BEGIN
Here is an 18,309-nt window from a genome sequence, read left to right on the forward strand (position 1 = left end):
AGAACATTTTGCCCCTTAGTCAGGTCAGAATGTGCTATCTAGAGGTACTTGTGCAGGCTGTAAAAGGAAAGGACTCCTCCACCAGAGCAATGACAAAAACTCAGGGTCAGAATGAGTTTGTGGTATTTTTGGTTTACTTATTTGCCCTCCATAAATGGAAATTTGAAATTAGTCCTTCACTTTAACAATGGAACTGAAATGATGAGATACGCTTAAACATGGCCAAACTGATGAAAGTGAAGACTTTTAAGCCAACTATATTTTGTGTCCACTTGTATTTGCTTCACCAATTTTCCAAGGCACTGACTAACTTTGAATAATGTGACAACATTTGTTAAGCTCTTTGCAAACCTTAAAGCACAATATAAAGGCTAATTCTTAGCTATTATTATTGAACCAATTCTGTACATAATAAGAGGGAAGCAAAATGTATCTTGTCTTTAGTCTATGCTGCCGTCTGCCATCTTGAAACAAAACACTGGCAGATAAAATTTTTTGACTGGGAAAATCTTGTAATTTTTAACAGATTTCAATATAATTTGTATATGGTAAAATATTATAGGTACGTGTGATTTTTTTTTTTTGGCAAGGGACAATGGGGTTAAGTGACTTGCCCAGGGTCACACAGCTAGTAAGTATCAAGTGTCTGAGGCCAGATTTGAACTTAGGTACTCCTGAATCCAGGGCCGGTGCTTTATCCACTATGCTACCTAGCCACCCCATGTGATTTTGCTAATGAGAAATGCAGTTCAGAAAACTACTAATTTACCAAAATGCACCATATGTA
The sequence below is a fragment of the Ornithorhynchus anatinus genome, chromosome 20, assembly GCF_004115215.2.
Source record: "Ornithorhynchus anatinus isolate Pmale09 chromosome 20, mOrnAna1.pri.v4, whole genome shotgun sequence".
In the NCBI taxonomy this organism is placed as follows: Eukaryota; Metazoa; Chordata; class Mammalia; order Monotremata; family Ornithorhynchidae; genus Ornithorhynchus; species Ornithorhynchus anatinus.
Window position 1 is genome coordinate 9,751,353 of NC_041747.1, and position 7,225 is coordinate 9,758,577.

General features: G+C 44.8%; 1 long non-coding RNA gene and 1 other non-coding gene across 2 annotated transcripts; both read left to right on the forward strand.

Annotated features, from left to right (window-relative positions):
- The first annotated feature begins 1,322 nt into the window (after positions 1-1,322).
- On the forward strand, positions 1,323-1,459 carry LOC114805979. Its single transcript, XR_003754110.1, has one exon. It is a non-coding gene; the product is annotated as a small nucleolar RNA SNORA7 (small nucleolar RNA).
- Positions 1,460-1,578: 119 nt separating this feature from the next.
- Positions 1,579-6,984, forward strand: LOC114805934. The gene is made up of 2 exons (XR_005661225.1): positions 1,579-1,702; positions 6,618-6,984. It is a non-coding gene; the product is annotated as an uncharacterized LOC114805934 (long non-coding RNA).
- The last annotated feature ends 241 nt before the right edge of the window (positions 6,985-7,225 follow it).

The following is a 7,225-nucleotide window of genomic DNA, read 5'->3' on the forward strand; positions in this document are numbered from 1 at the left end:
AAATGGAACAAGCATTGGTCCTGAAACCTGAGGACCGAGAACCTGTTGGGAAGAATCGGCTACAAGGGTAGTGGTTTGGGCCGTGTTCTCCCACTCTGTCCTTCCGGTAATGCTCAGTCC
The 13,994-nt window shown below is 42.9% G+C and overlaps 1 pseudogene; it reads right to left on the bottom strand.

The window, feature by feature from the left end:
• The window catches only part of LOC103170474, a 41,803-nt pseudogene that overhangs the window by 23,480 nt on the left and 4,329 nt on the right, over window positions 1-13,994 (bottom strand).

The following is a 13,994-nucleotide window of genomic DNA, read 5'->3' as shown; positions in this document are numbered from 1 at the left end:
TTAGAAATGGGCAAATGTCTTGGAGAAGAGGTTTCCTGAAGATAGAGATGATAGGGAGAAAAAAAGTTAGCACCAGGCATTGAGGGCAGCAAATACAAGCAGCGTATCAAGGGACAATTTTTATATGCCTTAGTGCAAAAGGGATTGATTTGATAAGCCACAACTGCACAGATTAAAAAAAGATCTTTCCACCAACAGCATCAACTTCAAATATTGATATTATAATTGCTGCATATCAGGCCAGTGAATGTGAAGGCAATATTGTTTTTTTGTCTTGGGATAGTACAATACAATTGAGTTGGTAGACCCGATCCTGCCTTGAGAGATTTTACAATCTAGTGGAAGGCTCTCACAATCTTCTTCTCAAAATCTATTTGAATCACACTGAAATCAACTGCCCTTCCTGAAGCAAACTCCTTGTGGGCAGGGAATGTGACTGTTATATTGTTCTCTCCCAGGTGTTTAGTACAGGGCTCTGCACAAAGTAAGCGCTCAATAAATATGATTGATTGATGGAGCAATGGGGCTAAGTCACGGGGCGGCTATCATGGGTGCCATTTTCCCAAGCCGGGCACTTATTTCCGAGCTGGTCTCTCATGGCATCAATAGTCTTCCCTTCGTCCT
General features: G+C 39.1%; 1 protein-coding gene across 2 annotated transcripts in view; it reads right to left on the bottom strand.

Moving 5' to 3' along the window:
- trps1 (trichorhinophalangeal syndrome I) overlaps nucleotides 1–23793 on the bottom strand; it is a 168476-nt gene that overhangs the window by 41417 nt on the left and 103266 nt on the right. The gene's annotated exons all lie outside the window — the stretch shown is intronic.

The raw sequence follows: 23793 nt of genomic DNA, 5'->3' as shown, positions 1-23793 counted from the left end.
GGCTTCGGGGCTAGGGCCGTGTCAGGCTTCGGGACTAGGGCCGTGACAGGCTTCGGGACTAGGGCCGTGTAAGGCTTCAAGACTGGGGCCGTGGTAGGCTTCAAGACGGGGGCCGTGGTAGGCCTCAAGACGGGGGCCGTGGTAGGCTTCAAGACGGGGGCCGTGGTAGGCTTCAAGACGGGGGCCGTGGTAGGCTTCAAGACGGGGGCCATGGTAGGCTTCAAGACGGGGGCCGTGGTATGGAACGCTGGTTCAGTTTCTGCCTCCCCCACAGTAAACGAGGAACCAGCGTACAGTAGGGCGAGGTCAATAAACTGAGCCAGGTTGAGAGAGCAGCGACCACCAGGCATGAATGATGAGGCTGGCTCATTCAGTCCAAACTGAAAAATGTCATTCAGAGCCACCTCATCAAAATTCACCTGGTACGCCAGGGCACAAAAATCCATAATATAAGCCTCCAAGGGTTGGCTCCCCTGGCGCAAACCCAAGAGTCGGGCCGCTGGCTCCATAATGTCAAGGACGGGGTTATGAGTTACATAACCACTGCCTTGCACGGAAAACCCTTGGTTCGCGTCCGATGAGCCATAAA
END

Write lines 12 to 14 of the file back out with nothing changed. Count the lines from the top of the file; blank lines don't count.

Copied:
- Positions 1,579-6,984, forward strand: LOC114805934. The gene is made up of 2 exons (XR_005661225.1): positions 1,579-1,702; positions 6,618-6,984. It is a non-coding gene; the product is annotated as an uncharacterized LOC114805934 (long non-coding RNA).
- The last annotated feature ends 241 nt before the right edge of the window (positions 6,985-7,225 follow it).

The following is a 7,225-nucleotide window of genomic DNA, read 5'->3' on the forward strand; positions in this document are numbered from 1 at the left end: